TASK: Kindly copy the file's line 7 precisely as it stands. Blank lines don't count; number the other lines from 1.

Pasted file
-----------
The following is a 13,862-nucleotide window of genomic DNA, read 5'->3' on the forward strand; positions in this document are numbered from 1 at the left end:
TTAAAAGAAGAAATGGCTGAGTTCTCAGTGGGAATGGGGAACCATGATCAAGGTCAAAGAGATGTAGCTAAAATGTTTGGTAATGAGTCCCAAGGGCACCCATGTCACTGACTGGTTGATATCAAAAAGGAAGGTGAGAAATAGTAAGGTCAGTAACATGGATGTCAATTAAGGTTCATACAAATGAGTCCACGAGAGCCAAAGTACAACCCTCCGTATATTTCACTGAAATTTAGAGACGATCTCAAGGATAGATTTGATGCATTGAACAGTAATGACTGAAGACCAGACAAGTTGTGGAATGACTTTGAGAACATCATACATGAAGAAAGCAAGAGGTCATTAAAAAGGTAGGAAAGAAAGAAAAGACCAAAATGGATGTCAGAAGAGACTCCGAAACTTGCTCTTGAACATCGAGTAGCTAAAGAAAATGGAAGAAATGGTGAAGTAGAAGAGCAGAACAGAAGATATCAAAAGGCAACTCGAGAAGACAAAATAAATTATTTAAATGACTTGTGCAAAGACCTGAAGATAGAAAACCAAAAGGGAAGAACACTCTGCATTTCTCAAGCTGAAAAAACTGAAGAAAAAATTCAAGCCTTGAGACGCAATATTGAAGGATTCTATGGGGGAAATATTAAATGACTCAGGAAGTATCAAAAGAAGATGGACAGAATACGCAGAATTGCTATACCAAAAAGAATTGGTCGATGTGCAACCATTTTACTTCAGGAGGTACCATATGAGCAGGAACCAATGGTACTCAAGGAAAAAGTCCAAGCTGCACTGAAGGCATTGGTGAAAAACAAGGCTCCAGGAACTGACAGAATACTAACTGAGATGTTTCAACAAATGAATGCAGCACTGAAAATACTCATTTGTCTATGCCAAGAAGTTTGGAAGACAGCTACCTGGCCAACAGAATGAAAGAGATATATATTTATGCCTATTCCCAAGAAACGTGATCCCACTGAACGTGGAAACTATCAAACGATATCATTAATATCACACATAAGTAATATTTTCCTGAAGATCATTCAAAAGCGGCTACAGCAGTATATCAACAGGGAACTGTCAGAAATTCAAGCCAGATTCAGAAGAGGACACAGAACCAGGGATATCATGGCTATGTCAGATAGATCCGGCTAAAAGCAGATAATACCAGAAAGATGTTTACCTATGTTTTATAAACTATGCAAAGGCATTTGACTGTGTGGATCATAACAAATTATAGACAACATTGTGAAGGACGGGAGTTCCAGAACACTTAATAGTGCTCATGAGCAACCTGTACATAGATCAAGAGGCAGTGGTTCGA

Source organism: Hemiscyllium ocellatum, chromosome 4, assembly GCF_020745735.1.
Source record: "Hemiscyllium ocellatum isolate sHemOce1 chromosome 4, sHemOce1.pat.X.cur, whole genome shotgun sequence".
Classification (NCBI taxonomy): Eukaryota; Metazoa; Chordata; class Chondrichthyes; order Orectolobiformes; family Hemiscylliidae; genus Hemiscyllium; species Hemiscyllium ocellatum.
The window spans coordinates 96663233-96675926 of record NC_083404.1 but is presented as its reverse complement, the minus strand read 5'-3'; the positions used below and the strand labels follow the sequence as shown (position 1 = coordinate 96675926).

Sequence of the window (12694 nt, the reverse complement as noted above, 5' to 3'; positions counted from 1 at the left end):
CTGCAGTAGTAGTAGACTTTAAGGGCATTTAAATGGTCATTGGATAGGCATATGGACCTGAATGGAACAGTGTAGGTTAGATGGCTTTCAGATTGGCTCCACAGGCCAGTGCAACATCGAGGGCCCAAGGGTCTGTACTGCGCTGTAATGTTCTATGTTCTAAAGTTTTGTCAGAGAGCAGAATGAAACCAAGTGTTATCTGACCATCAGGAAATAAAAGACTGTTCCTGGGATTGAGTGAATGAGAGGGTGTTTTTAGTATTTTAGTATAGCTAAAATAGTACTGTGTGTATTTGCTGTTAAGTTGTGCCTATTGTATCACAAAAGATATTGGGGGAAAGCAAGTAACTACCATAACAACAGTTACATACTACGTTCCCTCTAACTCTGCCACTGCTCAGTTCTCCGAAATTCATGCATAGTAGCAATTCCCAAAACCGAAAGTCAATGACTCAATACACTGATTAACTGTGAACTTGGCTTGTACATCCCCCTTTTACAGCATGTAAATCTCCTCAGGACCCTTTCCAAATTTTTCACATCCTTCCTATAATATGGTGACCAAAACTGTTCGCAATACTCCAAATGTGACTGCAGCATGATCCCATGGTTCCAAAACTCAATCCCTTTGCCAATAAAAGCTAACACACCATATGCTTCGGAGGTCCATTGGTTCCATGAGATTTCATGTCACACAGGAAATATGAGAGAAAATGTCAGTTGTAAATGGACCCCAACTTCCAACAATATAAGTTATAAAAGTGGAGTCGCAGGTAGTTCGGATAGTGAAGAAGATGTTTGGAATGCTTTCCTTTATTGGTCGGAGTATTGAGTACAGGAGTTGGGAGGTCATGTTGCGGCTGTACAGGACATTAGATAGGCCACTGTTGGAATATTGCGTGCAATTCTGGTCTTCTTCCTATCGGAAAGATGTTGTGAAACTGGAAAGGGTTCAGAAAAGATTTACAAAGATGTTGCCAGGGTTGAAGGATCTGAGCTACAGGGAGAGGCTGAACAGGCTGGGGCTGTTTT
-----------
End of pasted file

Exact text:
Sequence of the window (12694 nt, the reverse complement as noted above, 5' to 3'; positions counted from 1 at the left end):